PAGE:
In synoptic meteorology a well-known method for constructing the backward trajectories of air particles is used to determine the regions of formation of air masses and their temperature and humidity characteristics (David et al., 2010). In our study, 5-day backward trajectories of air particles were analyzed using the HYSPLIT model at three levels for the four above-mentioned stations located in the Black Sea Steppe province. In total, we built 318 trajectories for the days with dry winds.
Figure 5 shows the initial points of trajectories relative to the territory of Ukraine, which correspond to the regions of origin of air masses from which dry winds appear. At the surface level the trajectories are most frequent, which start in the north-east (27%) or to the east (18%) outside the territory of Ukraine. From the west and the north, air masses come in 16% of cases. A significant number of trajectories (14%) begin within the territory of the country. There were no cases of air particles moving at the surface level from the south and south-west for our dataset of dry wind days.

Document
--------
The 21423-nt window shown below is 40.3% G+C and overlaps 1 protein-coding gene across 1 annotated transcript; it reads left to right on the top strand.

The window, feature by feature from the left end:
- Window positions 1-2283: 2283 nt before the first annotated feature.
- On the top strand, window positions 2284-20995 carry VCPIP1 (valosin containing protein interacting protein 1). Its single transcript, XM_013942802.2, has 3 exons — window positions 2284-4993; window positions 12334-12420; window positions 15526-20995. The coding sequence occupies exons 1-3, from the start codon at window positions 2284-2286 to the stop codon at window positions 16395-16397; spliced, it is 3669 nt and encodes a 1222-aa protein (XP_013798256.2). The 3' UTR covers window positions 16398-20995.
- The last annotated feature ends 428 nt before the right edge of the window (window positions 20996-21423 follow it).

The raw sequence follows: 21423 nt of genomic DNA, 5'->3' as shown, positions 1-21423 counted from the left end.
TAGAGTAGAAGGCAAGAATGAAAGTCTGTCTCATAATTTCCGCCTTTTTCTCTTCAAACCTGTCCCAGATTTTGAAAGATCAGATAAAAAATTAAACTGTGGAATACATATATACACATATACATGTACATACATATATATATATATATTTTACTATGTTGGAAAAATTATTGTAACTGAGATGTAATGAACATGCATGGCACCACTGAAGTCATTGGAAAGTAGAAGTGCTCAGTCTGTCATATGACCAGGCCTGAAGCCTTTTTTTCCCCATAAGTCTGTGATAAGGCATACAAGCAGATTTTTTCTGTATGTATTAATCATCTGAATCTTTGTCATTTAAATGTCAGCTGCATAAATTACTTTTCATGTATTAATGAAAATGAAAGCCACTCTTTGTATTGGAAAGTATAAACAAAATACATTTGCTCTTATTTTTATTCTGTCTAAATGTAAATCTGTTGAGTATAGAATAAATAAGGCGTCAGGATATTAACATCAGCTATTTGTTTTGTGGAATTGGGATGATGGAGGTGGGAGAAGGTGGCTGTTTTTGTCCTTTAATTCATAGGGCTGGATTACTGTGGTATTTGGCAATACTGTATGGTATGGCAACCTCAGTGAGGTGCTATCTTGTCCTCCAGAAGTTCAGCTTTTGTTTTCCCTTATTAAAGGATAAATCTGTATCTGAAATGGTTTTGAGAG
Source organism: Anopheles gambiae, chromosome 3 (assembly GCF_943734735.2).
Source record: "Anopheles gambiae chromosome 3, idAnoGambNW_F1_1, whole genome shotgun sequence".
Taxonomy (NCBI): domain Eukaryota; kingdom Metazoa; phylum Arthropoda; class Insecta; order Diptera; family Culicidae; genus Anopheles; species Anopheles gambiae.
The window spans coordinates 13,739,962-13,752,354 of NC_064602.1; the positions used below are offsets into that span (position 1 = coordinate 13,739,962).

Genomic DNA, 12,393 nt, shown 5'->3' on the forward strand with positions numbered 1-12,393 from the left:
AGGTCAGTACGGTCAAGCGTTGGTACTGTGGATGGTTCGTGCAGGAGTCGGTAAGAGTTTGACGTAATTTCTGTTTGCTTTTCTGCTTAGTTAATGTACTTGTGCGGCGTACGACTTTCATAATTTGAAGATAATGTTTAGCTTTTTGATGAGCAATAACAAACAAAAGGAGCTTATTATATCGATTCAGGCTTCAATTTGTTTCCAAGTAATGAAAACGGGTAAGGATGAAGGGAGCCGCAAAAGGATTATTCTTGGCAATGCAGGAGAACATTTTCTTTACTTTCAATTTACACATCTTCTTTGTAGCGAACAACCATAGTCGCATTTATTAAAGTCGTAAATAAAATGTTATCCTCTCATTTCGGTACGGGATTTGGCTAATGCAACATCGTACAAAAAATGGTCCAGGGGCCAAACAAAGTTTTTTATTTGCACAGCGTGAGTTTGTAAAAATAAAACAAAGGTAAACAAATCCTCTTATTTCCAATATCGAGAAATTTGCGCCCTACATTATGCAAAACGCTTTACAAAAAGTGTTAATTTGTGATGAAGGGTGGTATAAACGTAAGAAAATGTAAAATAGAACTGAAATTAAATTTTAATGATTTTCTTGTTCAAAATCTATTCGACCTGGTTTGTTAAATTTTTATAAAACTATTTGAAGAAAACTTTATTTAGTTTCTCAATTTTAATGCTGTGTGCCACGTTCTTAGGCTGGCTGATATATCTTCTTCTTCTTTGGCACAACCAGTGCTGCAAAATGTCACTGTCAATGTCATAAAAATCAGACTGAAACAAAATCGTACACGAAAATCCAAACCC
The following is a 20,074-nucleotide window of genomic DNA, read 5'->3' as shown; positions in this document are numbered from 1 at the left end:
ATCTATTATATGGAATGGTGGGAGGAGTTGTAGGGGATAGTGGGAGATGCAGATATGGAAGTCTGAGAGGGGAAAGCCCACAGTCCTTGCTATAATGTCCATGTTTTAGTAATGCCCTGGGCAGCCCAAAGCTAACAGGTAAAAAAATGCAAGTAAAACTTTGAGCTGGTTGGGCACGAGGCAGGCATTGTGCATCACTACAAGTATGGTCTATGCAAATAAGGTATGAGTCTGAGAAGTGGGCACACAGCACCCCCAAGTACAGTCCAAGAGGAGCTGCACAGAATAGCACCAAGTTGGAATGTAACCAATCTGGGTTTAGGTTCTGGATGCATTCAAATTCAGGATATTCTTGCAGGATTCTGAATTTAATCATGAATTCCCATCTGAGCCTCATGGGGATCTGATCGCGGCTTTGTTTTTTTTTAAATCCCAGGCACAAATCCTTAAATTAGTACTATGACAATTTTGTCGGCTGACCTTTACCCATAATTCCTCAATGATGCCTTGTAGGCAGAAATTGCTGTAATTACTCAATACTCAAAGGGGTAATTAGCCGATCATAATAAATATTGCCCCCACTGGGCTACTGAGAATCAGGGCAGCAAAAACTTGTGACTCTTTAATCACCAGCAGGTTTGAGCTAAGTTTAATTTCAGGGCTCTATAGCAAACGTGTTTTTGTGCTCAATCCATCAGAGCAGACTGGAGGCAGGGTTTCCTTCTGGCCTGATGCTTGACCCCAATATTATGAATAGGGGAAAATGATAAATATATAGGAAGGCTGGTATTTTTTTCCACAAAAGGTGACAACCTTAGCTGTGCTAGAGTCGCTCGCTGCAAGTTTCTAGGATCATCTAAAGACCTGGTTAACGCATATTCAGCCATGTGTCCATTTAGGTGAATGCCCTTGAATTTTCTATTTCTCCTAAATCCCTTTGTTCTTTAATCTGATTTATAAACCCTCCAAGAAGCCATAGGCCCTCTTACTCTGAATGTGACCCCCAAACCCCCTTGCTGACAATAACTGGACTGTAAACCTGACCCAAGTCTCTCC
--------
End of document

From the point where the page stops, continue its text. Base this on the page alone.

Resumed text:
Figure 5. Initial points of 5-day backward trajectories of air masses particles for periods with dry winds at the meteorological stations located in the Black Sea Steppe province.
At the 1,500 m level (corresponding to an isobaric surface of 850 hPa) air masses with dry winds most often originate in the west (25%) outside of Ukraine. Also, air particles often travel from the north-east (18%) or from the north-west (16%), traveling more rarely from the north (11%). In the other directions there are only single cases of trajectories.
At the 3,000 m level (corresponding to an isobaric surface of 700 hPa) more than half of the trajectories of air particles begin in the west (45%) and northwest (13%) outside the territory of Ukraine. The frequency of other directions, from where air particles come, is almost the same and is 7–9% of cases. Several cases of the initial points of trajectories within the territory of Ukraine, as well as to the south-west of it, are noted.